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Eliminate Moisture Inside a Thermal Pane Window

  • Transcript

    LESLIE: Roland in New York listens to The Money Pit on WABC and something’s going on with your windows. What’s happening?

    ROLAND: Yes, I have a picture window about five feet by six feet …

    LESLIE: OK.

    ROLAND: … double-pane. And I have this moisture inside of it and I don’t know what to do. It looks terrible.

    LESLIE: How old is the window?

    ROLAND: Well actually the window is about 10 years old but I’ve had this – I guess in the third or fourth year.

    TOM: Well Roland, what you have there is a failed thermal pane seal. Obviously you have two panes of glass – an insulated window – with a seal in between. And as that seal leaks, moisture from the outside gets sucked into that space and then it condenses. Depending on the difference in temperature between the outside and the inside, the level of humidity in the air and the level of temperature, that area is going to get wetter or drier but it’s always going to be somewhat cloudy.

    Now, the good news is it has very little effect on the energy efficiency, believe it or not; still a reasonably tight window. However, it’s going to really look bad and it’s only going to get worse. The only cure for this is to actually physically replace that piece of glass with a new one that has a good seal on it.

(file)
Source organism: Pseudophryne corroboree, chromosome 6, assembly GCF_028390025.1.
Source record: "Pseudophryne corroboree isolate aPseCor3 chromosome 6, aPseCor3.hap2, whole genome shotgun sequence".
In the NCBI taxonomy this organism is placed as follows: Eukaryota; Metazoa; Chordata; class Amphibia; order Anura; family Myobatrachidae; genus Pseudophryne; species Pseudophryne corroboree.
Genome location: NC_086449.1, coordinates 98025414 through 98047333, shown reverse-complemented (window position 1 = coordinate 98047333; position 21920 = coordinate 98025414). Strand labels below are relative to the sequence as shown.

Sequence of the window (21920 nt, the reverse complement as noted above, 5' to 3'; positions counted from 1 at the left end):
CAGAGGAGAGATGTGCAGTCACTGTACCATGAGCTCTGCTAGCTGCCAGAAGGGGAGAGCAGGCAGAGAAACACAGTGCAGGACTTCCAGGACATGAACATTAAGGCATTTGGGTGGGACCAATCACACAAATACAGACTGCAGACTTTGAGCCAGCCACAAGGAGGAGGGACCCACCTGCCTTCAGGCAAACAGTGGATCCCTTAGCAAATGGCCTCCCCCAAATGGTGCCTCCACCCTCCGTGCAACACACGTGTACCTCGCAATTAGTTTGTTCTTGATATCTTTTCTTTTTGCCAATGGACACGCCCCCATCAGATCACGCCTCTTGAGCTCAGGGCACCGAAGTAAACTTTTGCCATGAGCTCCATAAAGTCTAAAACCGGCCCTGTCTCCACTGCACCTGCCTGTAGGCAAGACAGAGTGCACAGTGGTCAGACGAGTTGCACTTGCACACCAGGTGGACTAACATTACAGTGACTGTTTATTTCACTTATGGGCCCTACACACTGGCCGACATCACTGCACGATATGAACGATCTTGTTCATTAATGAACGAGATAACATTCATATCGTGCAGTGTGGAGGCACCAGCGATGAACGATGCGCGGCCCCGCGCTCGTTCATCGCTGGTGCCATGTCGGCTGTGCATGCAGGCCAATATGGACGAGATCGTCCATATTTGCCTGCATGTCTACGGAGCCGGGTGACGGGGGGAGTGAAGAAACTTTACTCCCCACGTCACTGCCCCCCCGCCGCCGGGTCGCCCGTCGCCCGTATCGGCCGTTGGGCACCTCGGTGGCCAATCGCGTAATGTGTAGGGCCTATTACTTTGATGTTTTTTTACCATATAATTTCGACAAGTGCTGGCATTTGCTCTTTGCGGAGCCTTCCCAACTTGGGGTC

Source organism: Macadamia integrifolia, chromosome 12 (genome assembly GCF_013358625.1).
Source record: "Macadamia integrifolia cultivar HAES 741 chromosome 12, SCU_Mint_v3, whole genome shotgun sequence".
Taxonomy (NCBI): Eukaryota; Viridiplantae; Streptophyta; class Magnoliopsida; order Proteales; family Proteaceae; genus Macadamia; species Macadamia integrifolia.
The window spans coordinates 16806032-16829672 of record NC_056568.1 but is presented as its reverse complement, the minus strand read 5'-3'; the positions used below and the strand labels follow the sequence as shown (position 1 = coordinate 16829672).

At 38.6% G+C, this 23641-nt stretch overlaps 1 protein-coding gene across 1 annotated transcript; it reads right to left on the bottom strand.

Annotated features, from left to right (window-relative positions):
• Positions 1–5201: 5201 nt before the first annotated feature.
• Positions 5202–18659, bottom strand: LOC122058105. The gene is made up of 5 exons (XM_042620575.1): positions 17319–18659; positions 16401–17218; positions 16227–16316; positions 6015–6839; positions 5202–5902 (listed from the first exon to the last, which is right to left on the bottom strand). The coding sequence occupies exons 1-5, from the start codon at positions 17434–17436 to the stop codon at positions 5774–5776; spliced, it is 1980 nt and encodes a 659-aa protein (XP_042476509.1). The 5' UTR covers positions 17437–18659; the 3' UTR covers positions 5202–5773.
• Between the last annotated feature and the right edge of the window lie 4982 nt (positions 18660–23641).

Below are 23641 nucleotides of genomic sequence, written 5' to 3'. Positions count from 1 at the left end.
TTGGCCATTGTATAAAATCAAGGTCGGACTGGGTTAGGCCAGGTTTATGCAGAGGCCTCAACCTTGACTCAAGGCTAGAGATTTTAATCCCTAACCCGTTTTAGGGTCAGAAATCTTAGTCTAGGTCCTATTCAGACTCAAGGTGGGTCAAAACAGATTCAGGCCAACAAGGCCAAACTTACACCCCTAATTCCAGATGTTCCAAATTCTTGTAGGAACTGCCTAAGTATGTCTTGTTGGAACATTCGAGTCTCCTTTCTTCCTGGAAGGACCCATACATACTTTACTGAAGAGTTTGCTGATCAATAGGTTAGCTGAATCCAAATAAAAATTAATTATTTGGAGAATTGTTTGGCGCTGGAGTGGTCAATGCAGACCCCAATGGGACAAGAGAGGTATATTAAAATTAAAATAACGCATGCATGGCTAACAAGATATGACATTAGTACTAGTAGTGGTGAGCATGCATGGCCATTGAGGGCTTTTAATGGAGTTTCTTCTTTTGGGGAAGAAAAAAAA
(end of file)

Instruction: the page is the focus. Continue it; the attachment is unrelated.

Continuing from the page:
ROLAND: So, one piece of glass I should take out.

    TOM: No, no, no. It’s a thermal pane window so it has two pieces of glass with a seal in between. The seal in between, does it look like a black gasket?

    ROLAND: Yes.

    TOM: That’s called swiggle and a swiggle …

    LESLIE: I love that word.

    TOM: The swiggle seal has failed and, as a result, you have moisture in between the glass and the only way to correct it is to replace it. And so it’s really a job for a window company to do. It’s really not a do-it-yourself job because you’re probably going to have to order a new piece of glass made to fit the exact same size.

    LESLIE: Is it an expensive repair?

    TOM: Yeah, could be. Five foot by six foot window? It’s going to be probably $300, $400 I’m sure. It’s a pretty good – it’s a pretty good job.

    ROLAND: I’m better off just getting another window, then.

    TOM: You may very well be. That’s a good point. It’s wear, tear and bad luck. Sorry, Roland. Thanks so much for calling us at 888-MONEY-PIT.

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